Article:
As one more contribution to the author earnings and self-publishing debate, alongside the UK Society of Authors, the UK ALCS, and Hugh Howey’s AuthorEarnings, we have the 2014 Smashwords Survey from Mark Coker’s Smashwords. Available in full via Slideshare, the Survey examines “aggregated retail and library sales data of Smashwords books,” amounting in this period to “$25 million in customer purchases aggregated across Smashwords retailers,” over the period April 2013-March 2014, with one or two updated insights, and then parses the results “to identify Viral Catalysts … anything that makes a book more discoverable and more enjoyable to readers.”
The key insights are summarized on Smashwords’ introductory page and detailed in full in Coker’s presentation. Nuggets include: “A few titles sell fabulously well and most sell poorly,” but “despite the steep sales curve, a lot of Smashwords authors are earning good income from their books.” Also, “longer books sell better”: indeed, “longer books give authors such a huge sales advantage.” And, despite continuing high performance of free giveaways, “the effectiveness of free is down dramatically … the effectiveness of free will continue to decline as more authors learn to take advantage of it.”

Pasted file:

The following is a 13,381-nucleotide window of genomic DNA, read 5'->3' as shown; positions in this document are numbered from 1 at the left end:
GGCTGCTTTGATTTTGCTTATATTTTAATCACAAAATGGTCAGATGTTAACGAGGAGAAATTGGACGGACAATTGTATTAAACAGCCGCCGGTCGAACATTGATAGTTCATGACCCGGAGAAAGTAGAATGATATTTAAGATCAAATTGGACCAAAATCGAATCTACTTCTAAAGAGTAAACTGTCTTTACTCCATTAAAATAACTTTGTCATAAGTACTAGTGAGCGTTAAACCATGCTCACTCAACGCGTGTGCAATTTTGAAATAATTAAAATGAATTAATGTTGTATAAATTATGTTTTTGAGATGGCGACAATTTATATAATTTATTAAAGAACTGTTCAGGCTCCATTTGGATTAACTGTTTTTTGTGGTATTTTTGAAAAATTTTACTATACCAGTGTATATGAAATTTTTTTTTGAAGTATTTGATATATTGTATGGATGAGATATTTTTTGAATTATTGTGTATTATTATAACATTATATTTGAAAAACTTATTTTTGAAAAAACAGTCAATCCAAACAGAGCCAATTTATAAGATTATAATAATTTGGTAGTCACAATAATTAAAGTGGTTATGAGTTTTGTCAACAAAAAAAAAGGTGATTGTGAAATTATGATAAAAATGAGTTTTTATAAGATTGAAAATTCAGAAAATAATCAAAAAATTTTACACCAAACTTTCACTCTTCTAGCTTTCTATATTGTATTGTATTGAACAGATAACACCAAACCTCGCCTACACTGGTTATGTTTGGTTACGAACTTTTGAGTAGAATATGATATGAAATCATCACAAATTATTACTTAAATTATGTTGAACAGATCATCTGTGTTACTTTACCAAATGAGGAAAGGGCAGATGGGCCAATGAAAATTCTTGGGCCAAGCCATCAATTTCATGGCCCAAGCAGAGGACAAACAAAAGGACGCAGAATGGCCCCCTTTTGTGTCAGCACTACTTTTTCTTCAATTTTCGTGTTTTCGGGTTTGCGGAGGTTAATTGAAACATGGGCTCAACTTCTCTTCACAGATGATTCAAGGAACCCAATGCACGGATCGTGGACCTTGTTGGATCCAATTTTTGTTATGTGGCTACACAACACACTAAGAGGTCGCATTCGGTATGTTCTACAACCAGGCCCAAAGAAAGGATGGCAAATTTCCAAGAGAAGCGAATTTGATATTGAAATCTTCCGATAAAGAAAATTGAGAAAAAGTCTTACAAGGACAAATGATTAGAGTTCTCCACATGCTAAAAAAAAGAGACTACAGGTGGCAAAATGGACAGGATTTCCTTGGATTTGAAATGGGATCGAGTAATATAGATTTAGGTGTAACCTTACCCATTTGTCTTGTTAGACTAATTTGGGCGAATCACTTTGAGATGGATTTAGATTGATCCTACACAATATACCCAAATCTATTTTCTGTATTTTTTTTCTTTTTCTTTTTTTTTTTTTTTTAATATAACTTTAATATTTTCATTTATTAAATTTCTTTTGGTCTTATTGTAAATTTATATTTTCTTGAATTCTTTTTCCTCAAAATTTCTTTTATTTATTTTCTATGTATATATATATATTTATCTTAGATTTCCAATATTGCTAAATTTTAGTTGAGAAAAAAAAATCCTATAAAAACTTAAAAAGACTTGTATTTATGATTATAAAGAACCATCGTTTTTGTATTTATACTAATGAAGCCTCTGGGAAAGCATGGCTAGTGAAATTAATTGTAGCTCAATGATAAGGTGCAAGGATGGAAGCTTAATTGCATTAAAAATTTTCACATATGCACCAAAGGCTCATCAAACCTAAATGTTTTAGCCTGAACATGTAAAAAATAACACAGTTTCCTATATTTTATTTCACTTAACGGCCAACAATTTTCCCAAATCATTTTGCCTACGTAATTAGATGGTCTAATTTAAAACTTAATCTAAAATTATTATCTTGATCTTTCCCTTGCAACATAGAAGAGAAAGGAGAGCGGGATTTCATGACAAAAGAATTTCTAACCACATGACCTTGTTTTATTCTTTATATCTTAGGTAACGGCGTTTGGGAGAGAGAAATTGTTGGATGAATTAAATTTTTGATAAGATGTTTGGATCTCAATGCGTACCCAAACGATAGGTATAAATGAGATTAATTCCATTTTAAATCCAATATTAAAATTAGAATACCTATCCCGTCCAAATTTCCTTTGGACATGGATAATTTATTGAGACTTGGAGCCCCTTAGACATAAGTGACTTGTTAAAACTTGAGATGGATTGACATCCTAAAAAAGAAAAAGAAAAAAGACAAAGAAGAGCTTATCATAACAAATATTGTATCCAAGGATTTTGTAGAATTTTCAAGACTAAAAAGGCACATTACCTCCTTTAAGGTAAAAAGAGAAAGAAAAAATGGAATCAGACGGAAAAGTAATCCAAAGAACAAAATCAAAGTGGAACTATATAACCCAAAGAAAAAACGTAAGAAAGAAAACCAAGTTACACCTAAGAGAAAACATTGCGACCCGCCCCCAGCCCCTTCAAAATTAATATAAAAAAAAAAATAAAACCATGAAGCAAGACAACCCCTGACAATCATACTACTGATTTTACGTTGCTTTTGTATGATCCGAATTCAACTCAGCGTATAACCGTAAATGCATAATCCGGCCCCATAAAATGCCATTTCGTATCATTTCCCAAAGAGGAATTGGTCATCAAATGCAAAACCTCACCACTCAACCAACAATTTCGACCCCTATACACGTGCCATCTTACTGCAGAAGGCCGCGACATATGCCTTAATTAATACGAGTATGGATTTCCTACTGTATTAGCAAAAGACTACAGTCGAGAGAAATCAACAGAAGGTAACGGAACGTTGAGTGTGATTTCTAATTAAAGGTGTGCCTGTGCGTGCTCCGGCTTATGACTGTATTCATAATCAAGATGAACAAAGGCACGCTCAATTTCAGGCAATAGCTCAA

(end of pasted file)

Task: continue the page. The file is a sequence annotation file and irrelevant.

Coker, of course, is talking up his own game, but he does a very good and convincing job of it, and there’s no reason to doubt his insights. Most of them can be turned to account by just about any kind of author, whether independent or traditionally published, and his entire presentation deserves studying in detail. Plus, it’s good to have a push for the self-publishing thesis that doesn’t come straight from the Amazon camp.
Interestingly, Coker has come out somewhat against Amazon in the Amazon/Hachette debate, although this isn’t so surprising from Amazon’s Number One self-publishing competitor. That said, his commitment to self-publishing per se is obviously still right there.